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More Details for 2003-02-28
International Space Station Status Report #03-9

Approaching their 100th day in orbit, the International Space Station's Expedition 6 crewmembers completed an important test of on-orbit spacewalk preparation this week, while program managers cleared the way for a crew rotation scenario that will bring the three-man crew back to Earth in Kazakhstan in May.

Monday Commander Ken Bowersox and Flight Engineer Don Pettit conducted a successful test of the ability of two crewmembers to safely get into American spacesuits without the assistance of a third crewmember; that ability is a prerequisite to sending smaller crews to ISS while the space shuttle fleet remains grounded during the investigation of the Columbia accident. As Flight Engineer Nikolai Budarin videotaped the activity and offered his advice, Bowersox and Pettit helped each other into their Extravehicular Mobility Units, donned jet backpacks called SAFERs, set up the necessary equipment for a pre-breathe of oxygen to purge nitrogen from their bloodstreams, and then got out of the spacesuits.

Through a series of meetings, ISS partners announced that near-term station crew rotations will involve two-person crews flying to the International Space Station in Russian Soyuz spacecraft, beginning with the previously scheduled launch in late April or early May. Expedition 6 will return to Kazakhstan in early May in the Soyuz currently docked to the station. Smaller crews will mean a reduced demand for on-board supplies, which can be delivered only on Russian Progress ships until the shuttles are cleared for flight. One Progress arrived at the station early this month, and the next is due to launch in June.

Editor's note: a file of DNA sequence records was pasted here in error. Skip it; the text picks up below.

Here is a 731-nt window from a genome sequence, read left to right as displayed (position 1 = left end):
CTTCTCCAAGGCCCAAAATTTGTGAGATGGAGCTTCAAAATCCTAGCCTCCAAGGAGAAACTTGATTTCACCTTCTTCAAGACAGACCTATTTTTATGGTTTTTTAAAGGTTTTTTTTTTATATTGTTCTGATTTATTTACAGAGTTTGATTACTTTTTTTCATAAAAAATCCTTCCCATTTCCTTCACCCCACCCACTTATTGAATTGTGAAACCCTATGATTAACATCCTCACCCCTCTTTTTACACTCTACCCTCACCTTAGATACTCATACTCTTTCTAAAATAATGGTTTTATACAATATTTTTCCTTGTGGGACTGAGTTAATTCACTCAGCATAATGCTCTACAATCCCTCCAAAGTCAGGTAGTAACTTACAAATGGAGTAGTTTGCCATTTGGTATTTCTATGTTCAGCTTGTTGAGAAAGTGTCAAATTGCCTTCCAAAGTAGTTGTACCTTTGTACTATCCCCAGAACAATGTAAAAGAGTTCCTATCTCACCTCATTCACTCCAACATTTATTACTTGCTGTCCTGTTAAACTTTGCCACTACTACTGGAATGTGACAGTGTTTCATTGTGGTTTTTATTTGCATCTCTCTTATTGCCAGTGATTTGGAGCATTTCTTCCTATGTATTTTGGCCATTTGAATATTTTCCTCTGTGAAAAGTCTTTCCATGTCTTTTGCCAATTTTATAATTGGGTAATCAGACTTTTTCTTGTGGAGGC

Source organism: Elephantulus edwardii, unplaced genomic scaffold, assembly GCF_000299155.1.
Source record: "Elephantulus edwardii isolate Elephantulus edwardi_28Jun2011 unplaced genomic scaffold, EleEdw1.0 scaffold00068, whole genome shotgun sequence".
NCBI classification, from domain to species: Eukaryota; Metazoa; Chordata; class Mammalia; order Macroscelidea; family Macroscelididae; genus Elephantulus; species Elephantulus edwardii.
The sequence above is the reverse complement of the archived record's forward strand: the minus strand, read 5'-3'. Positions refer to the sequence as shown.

U.S. astronauts Mike Foale and Ed Lu, and Russian cosmonauts Yuri Malenchenko and Alexander Kaleri, all of whom were previously named to various ISS expedition crews and who have many months of preparation for ISS missions under their belts, are training at the Gagarin Cosmonaut Training Center in Star City, Russia.

Specialists at the Payload Operations Control Center, at NASA's Marshall Space Flight Center in Huntsville, Ala., continue troubleshooting the Microgravity Sciences Glovebox in the station's Destiny laboratory module. The MSG, developed by the European Space Agency with scientists at MSFC, provides an enclosed space for experiments involving fluids or flames. This week Pettit did troubleshooting for the ground-based team looking for the cause of the failure of two power controller boxes on the facility last November, and this month's tripping of a circuit breaker on the facility shortly after the installation of new power boxes delivered on the recent Progress resupply ship. Additional hands-on tests are being planned for next week.

Tuesday morning the crewmembers answered questions about their mission and human spaceflight from middle school science students from Pettit's old junior high school, Mark Twain Middle School in Silverton, Ore. During the event -- staged at the Oregon Museum of Science and Industry in Portland, Ore. -- Pettit spoke with the teacher, who was his own science teacher in junior high school. On Friday the crewmembers conducted interviews with USA Today and KPTV-TV in Portland, Ore.

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